Bible Sunday, October 1998
Today is Bible Sunday and an opportunity therefore for each of us to reflect on the part the Bible plays in our own lives. I suspect that we sometimes regard the Bible in the same way in which we regard prayer - we believe in it but find it hard to get down to, and when we do we find it confusing and discouraging.
Well Im not here today to make you, or me, feel worse about our neglect of the Bible - but I hope to raise a debate in your mind, and among us as a community, about our attitude to the Bible and the part it plays in our lives as Christians. I want what I have to say to be shaped by the text from the New Testament reading this morning with which I began. Reading the Scriptures is about finding encouragement and hope. That was why the Hebrew Scriptures were important to Paul. In them he found strength and insight into the nature of God and his ways that brought him hope.
But I want to begin with a more basic question about our Christian life. What is authoritative for you? What is authoritative for us at St Peters as we try to live in the light of the knowledge of God and in the love of Christ? What shapes or challenges our thinking and our beliefs? For some Christians the answer would be easy - it is the Bible. If its in the Bible then it has to be taken very seriously and has authority. You do not have to be a fundamentalist to believe this. It means that the Bible is not just an interesting source book for the history of religions, but a source of authority for you now. Others would find another answer springing to their lips - for them it is the churchs teaching that carries real authority. That teaching may be a Papal encyclical or simply "what I was taught as a child". This may not be something dogmatic, but just an awareness that I would have to be very persuaded to go against the teachings of the church. So, for you, where do you locate your authority? Or have we drifted with the climate of the age to a position which asserts that the only authority I acknowledge is my own opinion? That what is true for me is what I happen to think, and my opinion is the only authority I need? Now this cannot be an option for a those called to be disciples. The word itself implies something or someone who is a source of authority for you.
Scripture, tradition and reason
What then is the Church of Englands position on this? Here, as elsewhere, the C of E is of course very moderate and balanced! Three authorities are recognised - Scripture, Tradition and Reason. The inclusion of reason reminds us that we are not to be fundamentalist in our believing but always in an open and thinking dialogue with both scripture and traditional teaching. It does not go so far as to suggest that reason is supreme and the final arbiter, nor does it give grounds for reducing reason to personal opinion about scripture or tradition. Reason, rather, is the shared reflective thinking and praying of the whole church as tries to relate scripture and tradition to contemporary concerns. This reminds us also that God does not give us truth on a plate. Truth is not simply doing what it says in a book word for word, nor simply repeating everything that was done in the past. God asks us to work with his Holy Spirit as we read scripture and study the traditions we inherit, so that we might discern his purposes today.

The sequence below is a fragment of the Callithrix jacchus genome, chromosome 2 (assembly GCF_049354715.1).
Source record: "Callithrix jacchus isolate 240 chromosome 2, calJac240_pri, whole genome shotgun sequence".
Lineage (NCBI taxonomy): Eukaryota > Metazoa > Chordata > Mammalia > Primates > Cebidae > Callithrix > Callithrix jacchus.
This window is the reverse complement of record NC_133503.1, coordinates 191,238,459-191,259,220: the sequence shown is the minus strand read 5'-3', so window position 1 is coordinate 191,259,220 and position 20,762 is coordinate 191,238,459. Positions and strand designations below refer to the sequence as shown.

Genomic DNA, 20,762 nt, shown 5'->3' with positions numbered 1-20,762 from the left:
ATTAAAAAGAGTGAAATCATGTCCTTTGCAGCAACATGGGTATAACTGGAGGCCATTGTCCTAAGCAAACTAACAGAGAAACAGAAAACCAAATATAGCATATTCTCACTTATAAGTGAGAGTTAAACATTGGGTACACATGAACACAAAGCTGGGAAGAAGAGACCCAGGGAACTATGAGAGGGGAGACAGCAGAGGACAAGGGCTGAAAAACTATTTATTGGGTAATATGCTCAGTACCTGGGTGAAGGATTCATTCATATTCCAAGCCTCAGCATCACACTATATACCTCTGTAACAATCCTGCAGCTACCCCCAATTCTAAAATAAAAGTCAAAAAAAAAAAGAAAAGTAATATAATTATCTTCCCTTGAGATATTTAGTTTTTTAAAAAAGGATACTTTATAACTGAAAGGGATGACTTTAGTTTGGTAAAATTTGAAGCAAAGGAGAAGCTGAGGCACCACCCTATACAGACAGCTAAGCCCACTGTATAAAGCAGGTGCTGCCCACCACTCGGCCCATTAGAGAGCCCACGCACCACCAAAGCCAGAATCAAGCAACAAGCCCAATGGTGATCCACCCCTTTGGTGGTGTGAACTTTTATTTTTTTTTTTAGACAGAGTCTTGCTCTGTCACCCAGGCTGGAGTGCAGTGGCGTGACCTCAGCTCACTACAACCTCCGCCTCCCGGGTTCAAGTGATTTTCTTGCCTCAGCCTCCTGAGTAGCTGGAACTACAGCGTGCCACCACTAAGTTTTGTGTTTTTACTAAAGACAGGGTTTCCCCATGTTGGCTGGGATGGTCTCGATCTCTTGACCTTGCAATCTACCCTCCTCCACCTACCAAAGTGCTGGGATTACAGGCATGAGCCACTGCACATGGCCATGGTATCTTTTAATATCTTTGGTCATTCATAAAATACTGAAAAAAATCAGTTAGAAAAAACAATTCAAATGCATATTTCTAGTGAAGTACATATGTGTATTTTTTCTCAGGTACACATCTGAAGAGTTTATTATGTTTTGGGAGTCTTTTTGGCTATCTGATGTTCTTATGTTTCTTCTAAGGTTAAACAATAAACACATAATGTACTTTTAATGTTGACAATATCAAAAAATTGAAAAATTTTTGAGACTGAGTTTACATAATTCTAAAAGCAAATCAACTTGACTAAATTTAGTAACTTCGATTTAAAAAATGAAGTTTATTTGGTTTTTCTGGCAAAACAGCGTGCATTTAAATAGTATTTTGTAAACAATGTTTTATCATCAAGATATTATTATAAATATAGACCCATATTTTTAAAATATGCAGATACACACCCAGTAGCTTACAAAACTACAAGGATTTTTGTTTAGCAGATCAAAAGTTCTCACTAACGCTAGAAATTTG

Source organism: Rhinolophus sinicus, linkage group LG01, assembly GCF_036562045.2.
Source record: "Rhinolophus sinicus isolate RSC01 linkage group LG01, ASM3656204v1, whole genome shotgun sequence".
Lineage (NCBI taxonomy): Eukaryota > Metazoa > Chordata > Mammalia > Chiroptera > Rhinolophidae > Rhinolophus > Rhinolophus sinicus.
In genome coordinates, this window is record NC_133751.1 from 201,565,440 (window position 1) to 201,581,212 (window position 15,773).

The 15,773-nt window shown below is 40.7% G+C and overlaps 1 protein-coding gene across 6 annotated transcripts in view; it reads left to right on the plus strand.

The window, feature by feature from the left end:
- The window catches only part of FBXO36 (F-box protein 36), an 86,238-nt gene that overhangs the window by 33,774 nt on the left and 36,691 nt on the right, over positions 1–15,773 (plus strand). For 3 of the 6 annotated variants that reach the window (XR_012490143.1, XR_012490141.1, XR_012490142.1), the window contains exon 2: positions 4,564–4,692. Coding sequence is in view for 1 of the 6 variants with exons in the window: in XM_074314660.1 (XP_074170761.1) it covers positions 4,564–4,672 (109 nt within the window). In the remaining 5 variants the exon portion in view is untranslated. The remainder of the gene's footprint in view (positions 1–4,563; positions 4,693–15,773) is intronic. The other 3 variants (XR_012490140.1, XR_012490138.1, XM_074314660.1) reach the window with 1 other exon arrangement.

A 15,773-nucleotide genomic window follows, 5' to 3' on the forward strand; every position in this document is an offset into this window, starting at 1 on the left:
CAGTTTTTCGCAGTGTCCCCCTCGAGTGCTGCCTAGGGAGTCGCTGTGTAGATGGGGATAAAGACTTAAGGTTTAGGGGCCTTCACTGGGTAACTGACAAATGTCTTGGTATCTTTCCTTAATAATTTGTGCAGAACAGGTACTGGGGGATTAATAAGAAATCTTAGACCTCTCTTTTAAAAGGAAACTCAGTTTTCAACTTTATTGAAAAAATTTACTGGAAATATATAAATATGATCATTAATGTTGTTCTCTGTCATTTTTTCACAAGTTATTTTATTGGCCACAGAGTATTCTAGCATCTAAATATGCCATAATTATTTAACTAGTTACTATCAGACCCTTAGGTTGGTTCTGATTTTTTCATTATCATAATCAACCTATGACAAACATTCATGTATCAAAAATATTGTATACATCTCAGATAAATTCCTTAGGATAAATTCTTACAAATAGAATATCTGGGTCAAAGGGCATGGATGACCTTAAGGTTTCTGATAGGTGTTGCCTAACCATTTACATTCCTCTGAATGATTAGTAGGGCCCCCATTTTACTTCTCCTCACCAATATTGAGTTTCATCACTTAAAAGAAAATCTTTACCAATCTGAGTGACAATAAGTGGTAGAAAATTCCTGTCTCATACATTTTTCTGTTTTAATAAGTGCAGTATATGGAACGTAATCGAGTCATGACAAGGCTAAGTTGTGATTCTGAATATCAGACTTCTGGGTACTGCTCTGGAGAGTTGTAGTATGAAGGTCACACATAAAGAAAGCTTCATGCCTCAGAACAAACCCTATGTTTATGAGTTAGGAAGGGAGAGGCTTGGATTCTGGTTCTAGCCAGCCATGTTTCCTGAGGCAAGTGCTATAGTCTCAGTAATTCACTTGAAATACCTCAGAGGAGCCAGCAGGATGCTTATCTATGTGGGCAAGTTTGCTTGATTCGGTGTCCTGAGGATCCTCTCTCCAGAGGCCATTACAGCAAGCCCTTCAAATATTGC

The voice of God
But to go back to scripture in particular. The Bible is not one book but a collection of writings of very different styles and aims, reflecting humanitys engagement with God over thousands of years. It is a book of stories, cries of anguish, celebrations of hope, the precious memories of God in human lives, and pithy saying of wisdom about life touched with an earthy realism. Gathered together they carry great weight, wisdom and beauty simply as reflections of human experience. But the Christian community has recognised in these books Gods own voice echoing through the written words of both individuals and groups of faithful people. So they have come to be not merely words of beauty and wisdom but words which have a unique authority, for behind these words is the Word of God.
God addressing us
So how should we use the Bible? First I think with an awareness that because Gods own voice echoes through the written words of its pages it is not just a collection of historical books but that it addresses us now as we read it. We should listen to it or read it with a spirit of expectation that God may address us here and now through its words.
No instant answers
Secondly we must be careful not to use it as a magic book. It is not there to be flicked open at random to get instant answer to a problem. It is not there to be stripped of useful texts to be hurled like grenades at opponents to win a point. God speaks through history and through human stories. This is how he reveals himself, in human lives and circumstances. So we cannot pick the Bible off the shelf for instant answers - we have to work with it. No doubt we wish sometimes that the Bible was just a set of rules to be applied, or a philosophical treatise answering all our ultimate questions, but it demands more from us than that - and in a sense treats us more seriously than that. Gods authority does not crush us with dogma or rules but invites us to discover and live his truth today.
Thirdly we are fortunate to live in an age and in a country where there are many useful guides and helps to reading and understanding the Bible - and we ought to take advantage of that fact. New translations can bring a freshness to familiar texts. The Sunday readings here at church provide passages to take with you into the week. Why not glance at them, take from them a phrase a day, and see what light it throws on the events of that day.
In the end it is a still a question for us as individuals to address - what authority does the Bible have for us? What we cannot avoid is the experience of the Christian community: